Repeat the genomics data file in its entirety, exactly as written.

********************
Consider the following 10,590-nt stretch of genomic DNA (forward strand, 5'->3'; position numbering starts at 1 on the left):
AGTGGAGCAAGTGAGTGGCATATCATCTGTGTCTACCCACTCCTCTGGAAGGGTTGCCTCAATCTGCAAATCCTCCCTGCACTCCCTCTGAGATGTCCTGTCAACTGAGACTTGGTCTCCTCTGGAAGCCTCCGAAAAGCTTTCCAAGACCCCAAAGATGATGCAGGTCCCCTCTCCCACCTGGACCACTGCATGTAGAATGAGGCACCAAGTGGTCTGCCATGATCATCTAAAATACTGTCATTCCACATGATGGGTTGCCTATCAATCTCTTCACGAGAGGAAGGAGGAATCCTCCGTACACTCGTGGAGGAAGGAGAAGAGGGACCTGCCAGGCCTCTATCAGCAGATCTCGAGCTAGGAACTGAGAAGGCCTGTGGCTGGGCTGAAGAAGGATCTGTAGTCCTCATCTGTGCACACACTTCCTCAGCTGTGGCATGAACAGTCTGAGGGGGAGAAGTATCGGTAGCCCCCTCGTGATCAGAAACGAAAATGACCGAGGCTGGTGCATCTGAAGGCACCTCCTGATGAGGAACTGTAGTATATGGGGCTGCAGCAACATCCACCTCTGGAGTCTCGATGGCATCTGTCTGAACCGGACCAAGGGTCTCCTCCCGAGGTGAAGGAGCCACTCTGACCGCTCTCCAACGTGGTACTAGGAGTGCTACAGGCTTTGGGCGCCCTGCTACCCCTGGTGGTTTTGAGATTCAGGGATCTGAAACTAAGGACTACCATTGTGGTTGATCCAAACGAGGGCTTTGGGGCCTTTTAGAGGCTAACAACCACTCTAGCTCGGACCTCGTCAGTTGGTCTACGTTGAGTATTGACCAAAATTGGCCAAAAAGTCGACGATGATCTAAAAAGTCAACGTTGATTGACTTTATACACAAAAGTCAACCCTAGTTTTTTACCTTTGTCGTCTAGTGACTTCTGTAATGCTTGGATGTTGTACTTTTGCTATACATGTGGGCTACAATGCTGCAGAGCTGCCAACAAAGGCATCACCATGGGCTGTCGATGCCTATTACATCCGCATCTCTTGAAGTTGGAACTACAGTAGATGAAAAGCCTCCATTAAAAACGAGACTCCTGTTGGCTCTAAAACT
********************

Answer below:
Consider the following 10,590-nt stretch of genomic DNA (forward strand, 5'->3'; position numbering starts at 1 on the left):
AGTGGAGCAAGTGAGTGGCATATCATCTGTGTCTACCCACTCCTCTGGAAGGGTTGCCTCAATCTGCAAATCCTCCCTGCACTCCCTCTGAGATGTCCTGTCAACTGAGACTTGGTCTCCTCTGGAAGCCTCCGAAAAGCTTTCCAAGACCCCAAAGATGATGCAGGTCCCCTCTCCCACCTGGACCACTGCATGTAGAATGAGGCACCAAGTGGTCTGCCATGATCATCTAAAATACTGTCATTCCACATGATGGGTTGCCTATCAATCTCTTCACGAGAGGAAGGAGGAATCCTCCGTACACTCGTGGAGGAAGGAGAAGAGGGACCTGCCAGGCCTCTATCAGCAGATCTCGAGCTAGGAACTGAGAAGGCCTGTGGCTGGGCTGAAGAAGGATCTGTAGTCCTCATCTGTGCACACACTTCCTCAGCTGTGGCATGAACAGTCTGAGGGGGAGAAGTATCGGTAGCCCCCTCGTGATCAGAAACGAAAATGACCGAGGCTGGTGCATCTGAAGGCACCTCCTGATGAGGAACTGTAGTATATGGGGCTGCAGCAACATCCACCTCTGGAGTCTCGATGGCATCTGTCTGAACCGGACCAAGGGTCTCCTCCCGAGGTGAAGGAGCCACTCTGACCGCTCTCCAACGTGGTACTAGGAGTGCTACAGGCTTTGGGCGCCCTGCTACCCCTGGTGGTTTTGAGATTCAGGGATCTGAAACTAAGGACTACCATTGTGGTTGATCCAAACGAGGGCTTTGGGGCCTTTTAGAGGCTAACAACCACTCTAGCTCGGACCTCGTCAGTTGGTCTACGTTGAGTATTGACCAAAATTGGCCAAAAAGTCGACGATGATCTAAAAAGTCAACGTTGATTGACTTTATACACAAAAGTCAACCCTAGTTTTTTACCTTTGTCGTCTAGTGACTTCTGTAATGCTTGGATGTTGTACTTTTGCTATACATGTGGGCTACAATGCTGCAGAGCTGCCAACAAAGGCATCACCATGGGCTGTCGATGCCTATTACATCCGCATCTCTTGAAGTTGGAACTACAGTAGATGAAAAGCCTCCATTAAAAACGAGACTCCTGTTGGCTCTAAAACT